Senate rejects government-wide ban on abortion funding

Senate rejects government-wide ban on abortion funding
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The Senate rejected a bill on Thursday that would have permanently banned the use of federal funding for abortions.

The bill would have enshrined in law a long-standing provision that is tacked on to appropriations bills every year, forbidding the use of federal funds for abortions in programs like Medicaid.

It also would have banned ObamaCare subsidies for insurance plans that cover abortion. 


Senate Majority Leader Mitch McConnellAddison (Mitch) Mitchell McConnellMcGrath reshuffles campaign in home stretch to Senate election GOP senator draws fire from all sides on Biden, Obama-era probes Chris Wallace rips both parties for coronavirus package impasse: 'Pox on both their houses' MORE (R-Ky.) teed up the largely symbolic vote for Thursday, one day ahead of the March for Life, the annual march against abortion that takes place in Washington.

The bill wasn't expected to pass, but Republicans typically schedule symbolic votes on abortion close to the dates for the March for Life and the anniversary of the Supreme Court's Roe v. Wade decision. 

A vote to open debate on the bill failed 48-47, with 60 votes needed to begin debate. 

Sens. Susan CollinsSusan Margaret CollinsTrump says he'll sign USPS funding if Democrats make concessions Chamber to launch ads defending embattled GOP senators Susan Collins asks postmaster general to address delays of 'critically needed mail' MORE (R-Maine) and Lisa MurkowskiLisa Ann MurkowskiTrump says he'll sign USPS funding if Democrats make concessions Overnight Energy: EPA finalizes rollback of Obama-era oil and gas methane emissions standards | Democratic lawmakers ask Interior to require masks indoors at national parks | Harris climate agenda stresses need for justice Bipartisan senators ask congressional leadership to extend census deadline MORE (R-Alaska) broke with their party to vote against the measure while Democratic Sens. Bob CaseyRobert (Bob) Patrick CaseySenate Democrats demand answers on migrant child trafficking during pandemic The Hill's Coronavirus Report: Rep. Fred Upton says it is 'tragic' to see Americans reject masks, social distancing; Russia claims it will approve COVID-19 vaccine by mid-August People with disabilities see huge job losses; will pandemic roll back ADA gains? MORE (Pa.) and Joe ManchinJoseph (Joe) ManchinHillicon Valley: Facebook removes Trump post | TikTok gets competitor | Lawmakers raise grid safety concerns OVERNIGHT ENERGY: Court cancels shutdown of Dakota Access Pipeline | US could avoid 4.5M early deaths by fighting climate change, study finds | Officials warn of increasing cyber threats to critical infrastructure during pandemic Officials warn of increasing cyber threats to critical infrastructure during pandemic MORE (W.V.) voted with Republicans.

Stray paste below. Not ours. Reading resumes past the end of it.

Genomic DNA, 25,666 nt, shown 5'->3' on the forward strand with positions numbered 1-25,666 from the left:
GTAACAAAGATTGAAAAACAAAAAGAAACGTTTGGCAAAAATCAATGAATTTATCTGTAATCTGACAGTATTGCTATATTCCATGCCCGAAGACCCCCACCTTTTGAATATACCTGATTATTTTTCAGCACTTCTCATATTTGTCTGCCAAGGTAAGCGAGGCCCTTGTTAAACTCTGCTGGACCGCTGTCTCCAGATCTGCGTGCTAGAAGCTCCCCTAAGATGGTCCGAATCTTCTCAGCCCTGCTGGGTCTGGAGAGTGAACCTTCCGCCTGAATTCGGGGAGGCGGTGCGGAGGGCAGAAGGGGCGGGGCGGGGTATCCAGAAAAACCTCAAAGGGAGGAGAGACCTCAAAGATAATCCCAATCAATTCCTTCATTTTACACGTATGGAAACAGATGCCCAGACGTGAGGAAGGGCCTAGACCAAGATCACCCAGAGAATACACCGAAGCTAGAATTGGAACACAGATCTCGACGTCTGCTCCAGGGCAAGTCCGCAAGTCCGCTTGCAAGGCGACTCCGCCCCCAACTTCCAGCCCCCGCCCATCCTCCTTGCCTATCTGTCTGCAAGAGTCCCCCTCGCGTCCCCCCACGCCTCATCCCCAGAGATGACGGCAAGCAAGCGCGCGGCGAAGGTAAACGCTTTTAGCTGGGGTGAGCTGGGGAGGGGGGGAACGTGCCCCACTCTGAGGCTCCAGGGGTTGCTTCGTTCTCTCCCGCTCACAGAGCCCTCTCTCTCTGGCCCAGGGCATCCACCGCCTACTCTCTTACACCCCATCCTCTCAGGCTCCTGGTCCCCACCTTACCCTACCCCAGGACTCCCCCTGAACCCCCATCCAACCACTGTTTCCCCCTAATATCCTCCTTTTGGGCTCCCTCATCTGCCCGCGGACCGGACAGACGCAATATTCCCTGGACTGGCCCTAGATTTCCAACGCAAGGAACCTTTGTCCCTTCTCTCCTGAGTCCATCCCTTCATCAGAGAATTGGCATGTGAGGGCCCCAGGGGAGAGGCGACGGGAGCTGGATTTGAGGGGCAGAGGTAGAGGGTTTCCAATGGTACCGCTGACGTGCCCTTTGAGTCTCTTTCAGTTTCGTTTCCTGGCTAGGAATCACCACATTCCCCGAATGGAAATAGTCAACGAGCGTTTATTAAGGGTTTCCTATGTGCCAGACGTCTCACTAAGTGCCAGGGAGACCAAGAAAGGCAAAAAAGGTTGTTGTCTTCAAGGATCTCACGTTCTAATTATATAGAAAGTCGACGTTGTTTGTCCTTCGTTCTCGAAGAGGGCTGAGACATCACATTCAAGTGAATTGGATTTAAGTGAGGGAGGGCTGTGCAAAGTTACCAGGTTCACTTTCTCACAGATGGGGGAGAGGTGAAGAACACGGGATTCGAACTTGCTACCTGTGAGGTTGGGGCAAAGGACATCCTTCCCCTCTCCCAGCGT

Democrats criticized McConnell for holding a vote on the bill instead of voting on House-passed measures to end the government shutdown. 

"We know that a bill opening the government would pass the Senate, yet we're voting on a bill attacking women's health," tweeted Sen. Patty MurrayPatricia (Patty) Lynn MurrayPelosi huddles with chairmen on surprise billing but deal elusive House approves two child care bills aimed at pandemic GOP, Democratic relief packages B apart on vaccine funding MORE (D-Wash.).

The vote illustrated how divided the new Congress is on the issue of abortion. 

Leaders of the House Pro-Choice Caucus vowed this week to end the Hyde Amendment for good.